Boris Korolev

The following article is from The Great Soviet Encyclopedia (1979). It might be outdated or ideologically biased.

Korolev, Boris Danilovich

 

Born Dec. 28, 1884 (Jan. 9, 1885), in Moscow; died there June 18, 1963. Soviet sculptor.

Korolev studied under S. M. Volnukhin at the Moscow School of Painting, Sculpture, and Architecture from 1910 to 1913. A participant in the Revolution of 1905-07, he was a member of the Society of Moscow Artists (from 1922), the Society of Russian Sculptors, and AKhRR (Association of Artists of Revolutionary Russia). Korolev participated in the plan to use monuments as a means of propaganda. Seeking to express revolutionary ideas through abstract forms, he turned to cubism. In his later works, using both impulsive free modeling and large generalized masses, Korolev strove for realistic and clear representations and for explicit volumetric construction. His works include the monuments To Fighters of the Revolution of 1905 in Saratov (granite, 1925), to N. E. Bauman in Moscow (bronze and granite, 1931), and to V. I. Lenin in Tashkent (bronze, granite, and labradorite; 1936), as well as the portraits of V. I. Lenin (marble, 1926, V. I. Lenin Central Museum, Moscow) and A. I. Zheliabov (wood, 1927-28, Museum of the Revolution of the USSR, Moscow).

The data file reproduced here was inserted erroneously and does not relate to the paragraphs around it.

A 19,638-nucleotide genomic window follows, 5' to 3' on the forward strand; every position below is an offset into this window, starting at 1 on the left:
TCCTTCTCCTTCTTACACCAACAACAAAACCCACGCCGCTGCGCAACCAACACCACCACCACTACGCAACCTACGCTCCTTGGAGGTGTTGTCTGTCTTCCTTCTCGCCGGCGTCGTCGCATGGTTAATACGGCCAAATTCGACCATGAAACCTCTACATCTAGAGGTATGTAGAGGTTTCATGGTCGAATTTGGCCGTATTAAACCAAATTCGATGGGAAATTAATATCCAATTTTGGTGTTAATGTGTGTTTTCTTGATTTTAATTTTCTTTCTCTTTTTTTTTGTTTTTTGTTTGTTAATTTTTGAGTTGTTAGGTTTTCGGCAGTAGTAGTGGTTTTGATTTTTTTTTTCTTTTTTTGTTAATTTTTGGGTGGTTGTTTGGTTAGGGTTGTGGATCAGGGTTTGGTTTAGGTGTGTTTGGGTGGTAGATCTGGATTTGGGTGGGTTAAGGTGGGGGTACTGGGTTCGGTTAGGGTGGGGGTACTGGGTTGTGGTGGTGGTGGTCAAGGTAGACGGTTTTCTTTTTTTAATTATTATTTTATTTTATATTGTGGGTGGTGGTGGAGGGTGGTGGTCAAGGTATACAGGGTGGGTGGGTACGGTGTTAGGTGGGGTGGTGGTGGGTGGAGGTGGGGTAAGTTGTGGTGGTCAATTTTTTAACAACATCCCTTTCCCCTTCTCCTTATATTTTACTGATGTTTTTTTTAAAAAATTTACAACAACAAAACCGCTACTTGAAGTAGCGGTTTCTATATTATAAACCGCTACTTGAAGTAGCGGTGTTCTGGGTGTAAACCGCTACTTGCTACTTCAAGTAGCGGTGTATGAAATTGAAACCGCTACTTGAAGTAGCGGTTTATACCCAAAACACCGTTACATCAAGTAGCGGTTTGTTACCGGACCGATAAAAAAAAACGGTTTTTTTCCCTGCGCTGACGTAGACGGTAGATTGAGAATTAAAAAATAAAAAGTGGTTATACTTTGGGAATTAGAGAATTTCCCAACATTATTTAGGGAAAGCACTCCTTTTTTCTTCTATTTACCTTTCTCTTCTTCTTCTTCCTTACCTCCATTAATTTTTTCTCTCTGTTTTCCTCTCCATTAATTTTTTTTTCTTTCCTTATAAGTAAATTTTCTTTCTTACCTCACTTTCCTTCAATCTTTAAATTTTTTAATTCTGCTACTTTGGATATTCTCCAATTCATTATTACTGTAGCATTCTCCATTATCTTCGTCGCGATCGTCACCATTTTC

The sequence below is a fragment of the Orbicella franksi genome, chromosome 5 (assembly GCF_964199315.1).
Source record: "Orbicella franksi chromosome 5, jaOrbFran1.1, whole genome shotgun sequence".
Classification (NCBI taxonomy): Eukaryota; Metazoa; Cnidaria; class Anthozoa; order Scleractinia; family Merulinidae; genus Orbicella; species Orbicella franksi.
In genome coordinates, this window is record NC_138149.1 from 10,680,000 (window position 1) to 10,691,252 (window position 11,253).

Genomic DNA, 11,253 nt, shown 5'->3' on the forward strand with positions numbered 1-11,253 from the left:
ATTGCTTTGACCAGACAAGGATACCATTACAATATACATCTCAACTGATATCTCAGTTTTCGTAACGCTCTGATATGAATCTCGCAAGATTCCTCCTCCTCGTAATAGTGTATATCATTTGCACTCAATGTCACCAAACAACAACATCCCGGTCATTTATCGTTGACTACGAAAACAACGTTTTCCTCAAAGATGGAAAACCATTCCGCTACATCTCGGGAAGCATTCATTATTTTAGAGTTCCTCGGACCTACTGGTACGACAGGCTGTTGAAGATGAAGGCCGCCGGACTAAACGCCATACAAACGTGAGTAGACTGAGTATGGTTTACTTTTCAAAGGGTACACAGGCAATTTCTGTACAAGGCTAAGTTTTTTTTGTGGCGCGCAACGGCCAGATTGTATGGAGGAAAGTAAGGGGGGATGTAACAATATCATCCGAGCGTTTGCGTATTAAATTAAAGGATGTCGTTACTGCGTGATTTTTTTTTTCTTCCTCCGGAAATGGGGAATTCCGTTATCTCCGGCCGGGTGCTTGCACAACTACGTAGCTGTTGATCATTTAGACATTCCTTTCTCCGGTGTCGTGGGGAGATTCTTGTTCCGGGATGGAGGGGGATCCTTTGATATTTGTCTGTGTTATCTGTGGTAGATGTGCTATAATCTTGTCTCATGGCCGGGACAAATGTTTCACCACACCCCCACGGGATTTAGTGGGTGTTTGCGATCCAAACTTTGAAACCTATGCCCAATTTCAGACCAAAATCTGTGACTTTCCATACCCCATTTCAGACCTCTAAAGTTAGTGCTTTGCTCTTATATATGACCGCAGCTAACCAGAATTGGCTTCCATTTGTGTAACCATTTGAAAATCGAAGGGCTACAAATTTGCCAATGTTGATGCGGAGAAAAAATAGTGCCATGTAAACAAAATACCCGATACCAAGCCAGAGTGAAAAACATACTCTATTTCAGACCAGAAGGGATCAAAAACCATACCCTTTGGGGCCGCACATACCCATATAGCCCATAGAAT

REFERENCES

Bubnova, L. B. D. Korolev. [Moscow, 1968.]
The Great Soviet Encyclopedia, 3rd Edition (1970-1979). © 2010 The Gale Group, Inc. All rights reserved.
References in periodicals archive ?
Boris Korolev's statue of Bakunin was not removed from its wooden scaffolding until the day the project was dismantled.